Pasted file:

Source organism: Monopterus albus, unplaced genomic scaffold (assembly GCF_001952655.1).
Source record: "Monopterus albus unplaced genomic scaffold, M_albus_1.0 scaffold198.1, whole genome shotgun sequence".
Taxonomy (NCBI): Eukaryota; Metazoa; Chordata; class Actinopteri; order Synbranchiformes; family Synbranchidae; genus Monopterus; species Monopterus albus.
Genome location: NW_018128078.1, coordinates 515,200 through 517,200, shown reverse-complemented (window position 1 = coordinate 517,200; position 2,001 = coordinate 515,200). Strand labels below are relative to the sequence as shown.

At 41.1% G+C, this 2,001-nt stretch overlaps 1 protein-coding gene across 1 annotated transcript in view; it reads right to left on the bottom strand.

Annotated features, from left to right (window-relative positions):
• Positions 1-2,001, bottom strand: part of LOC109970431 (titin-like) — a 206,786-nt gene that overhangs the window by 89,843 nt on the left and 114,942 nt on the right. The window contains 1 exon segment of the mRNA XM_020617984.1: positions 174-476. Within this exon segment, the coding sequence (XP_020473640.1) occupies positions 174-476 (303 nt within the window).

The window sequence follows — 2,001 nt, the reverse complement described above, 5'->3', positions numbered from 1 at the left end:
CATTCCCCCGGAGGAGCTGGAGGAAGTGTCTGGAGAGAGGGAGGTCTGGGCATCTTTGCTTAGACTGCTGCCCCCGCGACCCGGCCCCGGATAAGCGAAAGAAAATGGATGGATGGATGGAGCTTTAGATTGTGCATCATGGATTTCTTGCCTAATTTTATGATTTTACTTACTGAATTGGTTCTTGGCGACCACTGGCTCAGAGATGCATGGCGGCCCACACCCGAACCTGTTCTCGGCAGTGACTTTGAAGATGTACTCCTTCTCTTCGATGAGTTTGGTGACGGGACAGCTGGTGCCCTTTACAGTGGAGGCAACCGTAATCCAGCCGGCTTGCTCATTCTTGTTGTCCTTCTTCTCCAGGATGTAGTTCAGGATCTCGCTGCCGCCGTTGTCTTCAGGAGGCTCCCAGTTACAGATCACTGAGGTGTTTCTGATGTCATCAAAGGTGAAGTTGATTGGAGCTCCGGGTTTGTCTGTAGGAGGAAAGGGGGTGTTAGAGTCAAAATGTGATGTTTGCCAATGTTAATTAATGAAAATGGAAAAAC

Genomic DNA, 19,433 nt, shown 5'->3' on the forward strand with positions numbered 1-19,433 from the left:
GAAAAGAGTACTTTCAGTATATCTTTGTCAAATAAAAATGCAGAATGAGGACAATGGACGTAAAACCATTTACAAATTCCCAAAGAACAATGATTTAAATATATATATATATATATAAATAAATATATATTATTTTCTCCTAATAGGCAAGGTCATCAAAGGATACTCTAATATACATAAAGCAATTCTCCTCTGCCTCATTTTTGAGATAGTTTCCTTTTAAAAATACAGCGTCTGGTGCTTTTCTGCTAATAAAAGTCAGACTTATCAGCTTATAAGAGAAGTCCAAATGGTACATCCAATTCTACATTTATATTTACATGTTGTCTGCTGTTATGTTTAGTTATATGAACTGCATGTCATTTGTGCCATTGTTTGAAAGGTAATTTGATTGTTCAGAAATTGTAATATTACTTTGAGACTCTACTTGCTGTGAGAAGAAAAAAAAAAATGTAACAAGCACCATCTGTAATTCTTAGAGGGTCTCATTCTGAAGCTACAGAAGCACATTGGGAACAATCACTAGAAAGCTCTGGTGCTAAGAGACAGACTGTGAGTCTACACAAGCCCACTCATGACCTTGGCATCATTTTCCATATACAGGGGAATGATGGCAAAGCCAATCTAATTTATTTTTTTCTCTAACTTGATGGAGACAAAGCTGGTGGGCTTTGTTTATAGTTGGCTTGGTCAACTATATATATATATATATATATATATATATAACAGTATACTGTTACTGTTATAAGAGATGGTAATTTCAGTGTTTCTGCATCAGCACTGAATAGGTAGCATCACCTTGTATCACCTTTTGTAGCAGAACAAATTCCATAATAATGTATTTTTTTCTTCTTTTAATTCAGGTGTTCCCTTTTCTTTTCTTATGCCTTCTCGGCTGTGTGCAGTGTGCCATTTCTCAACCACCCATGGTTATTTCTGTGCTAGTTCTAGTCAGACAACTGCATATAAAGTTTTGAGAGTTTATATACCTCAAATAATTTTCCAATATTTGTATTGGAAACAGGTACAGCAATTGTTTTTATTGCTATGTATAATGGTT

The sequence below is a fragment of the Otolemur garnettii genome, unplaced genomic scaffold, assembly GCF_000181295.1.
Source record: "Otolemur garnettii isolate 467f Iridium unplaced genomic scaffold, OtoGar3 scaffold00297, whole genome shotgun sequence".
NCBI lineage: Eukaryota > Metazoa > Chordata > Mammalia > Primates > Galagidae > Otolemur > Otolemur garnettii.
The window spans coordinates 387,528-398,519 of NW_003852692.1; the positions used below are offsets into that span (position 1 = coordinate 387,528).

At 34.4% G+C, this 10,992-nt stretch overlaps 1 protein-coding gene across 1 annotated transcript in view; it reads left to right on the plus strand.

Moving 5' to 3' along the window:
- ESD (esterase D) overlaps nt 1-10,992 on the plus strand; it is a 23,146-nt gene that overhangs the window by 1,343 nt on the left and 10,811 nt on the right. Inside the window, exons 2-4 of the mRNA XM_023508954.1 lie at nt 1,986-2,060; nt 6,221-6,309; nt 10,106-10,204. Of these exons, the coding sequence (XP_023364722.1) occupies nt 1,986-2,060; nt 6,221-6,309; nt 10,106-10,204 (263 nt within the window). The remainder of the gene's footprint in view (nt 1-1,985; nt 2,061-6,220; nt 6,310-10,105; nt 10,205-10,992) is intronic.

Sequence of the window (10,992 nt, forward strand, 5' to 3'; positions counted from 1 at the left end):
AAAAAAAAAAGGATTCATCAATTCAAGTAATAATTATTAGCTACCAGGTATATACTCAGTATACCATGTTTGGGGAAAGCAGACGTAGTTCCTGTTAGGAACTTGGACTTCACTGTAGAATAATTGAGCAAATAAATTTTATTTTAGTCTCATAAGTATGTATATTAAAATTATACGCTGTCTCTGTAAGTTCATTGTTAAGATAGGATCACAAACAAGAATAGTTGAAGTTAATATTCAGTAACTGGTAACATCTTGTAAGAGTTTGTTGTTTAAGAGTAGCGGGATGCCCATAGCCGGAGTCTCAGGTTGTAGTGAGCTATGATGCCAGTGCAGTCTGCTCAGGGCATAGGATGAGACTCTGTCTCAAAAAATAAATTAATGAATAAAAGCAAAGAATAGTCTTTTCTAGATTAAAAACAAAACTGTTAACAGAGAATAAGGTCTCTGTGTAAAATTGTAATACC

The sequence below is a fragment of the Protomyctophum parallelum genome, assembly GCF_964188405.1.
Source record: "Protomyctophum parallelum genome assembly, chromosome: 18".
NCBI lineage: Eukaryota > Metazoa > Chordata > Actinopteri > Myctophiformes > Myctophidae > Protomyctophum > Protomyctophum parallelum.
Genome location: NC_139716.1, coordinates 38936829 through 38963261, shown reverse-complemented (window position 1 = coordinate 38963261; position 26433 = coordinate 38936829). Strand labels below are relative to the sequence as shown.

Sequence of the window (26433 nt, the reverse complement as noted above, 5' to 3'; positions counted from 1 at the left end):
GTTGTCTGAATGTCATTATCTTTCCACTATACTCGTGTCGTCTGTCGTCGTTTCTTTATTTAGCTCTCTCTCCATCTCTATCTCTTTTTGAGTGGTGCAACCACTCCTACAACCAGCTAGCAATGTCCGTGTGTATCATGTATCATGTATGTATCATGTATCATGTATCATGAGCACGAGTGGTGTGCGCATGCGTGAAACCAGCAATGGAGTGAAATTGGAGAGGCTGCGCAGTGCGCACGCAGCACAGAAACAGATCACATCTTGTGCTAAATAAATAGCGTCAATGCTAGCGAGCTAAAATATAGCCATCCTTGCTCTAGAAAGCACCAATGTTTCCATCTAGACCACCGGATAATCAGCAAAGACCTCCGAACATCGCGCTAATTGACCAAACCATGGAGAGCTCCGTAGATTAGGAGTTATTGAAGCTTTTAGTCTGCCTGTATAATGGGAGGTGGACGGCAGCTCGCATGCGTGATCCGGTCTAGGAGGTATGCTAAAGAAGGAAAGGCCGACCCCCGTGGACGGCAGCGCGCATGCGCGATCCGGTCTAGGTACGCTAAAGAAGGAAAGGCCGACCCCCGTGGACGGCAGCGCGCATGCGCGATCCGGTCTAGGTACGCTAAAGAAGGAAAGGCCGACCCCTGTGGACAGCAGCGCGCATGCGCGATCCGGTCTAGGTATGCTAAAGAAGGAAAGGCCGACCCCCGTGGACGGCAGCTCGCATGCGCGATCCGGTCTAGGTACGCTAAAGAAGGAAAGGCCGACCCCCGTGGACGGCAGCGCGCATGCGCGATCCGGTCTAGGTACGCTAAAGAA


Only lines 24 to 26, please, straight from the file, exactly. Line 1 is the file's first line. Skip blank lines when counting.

Genome location: NC_139716.1, coordinates 38936829 through 38963261, shown reverse-complemented (window position 1 = coordinate 38963261; position 26433 = coordinate 38936829). Strand labels below are relative to the sequence as shown.

Sequence of the window (26433 nt, the reverse complement as noted above, 5' to 3'; positions counted from 1 at the left end):
GTTGTCTGAATGTCATTATCTTTCCACTATACTCGTGTCGTCTGTCGTCGTTTCTTTATTTAGCTCTCTCTCCATCTCTATCTCTTTTTGAGTGGTGCAACCACTCCTACAACCAGCTAGCAATGTCCGTGTGTATCATGTATCATGTATGTATCATGTATCATGTATCATGAGCACGAGTGGTGTGCGCATGCGTGAAACCAGCAATGGAGTGAAATTGGAGAGGCTGCGCAGTGCGCACGCAGCACAGAAACAGATCACATCTTGTGCTAAATAAATAGCGTCAATGCTAGCGAGCTAAAATATAGCCATCCTTGCTCTAGAAAGCACCAATGTTTCCATCTAGACCACCGGATAATCAGCAAAGACCTCCGAACATCGCGCTAATTGACCAAACCATGGAGAGCTCCGTAGATTAGGAGTTATTGAAGCTTTTAGTCTGCCTGTATAATGGGAGGTGGACGGCAGCTCGCATGCGTGATCCGGTCTAGGAGGTATGCTAAAGAAGGAAAGGCCGACCCCCGTGGACGGCAGCGCGCATGCGCGATCCGGTCTAGGTACGCTAAAGAAGGAAAGGCCGACCCCCGTGGACGGCAGCGCGCATGCGCGATCCGGTCTAGGTACGCTAAAGAAGGAAAGGCCGACCCCTGTGGACAGCAGCGCGCATGCGCGATCCGGTCTAGGTATGCTAAAGAAGGAAAGGCCGACCCCCGTGGACGGCAGCTCGCATGCGCGATCCGGTCTAGGTACGCTAAAGAAGGAAAGGCCGACCCCCGTGGACGGCAGCGCGCATGCGCGATCCGGTCTAGGTACGCTAAAGAA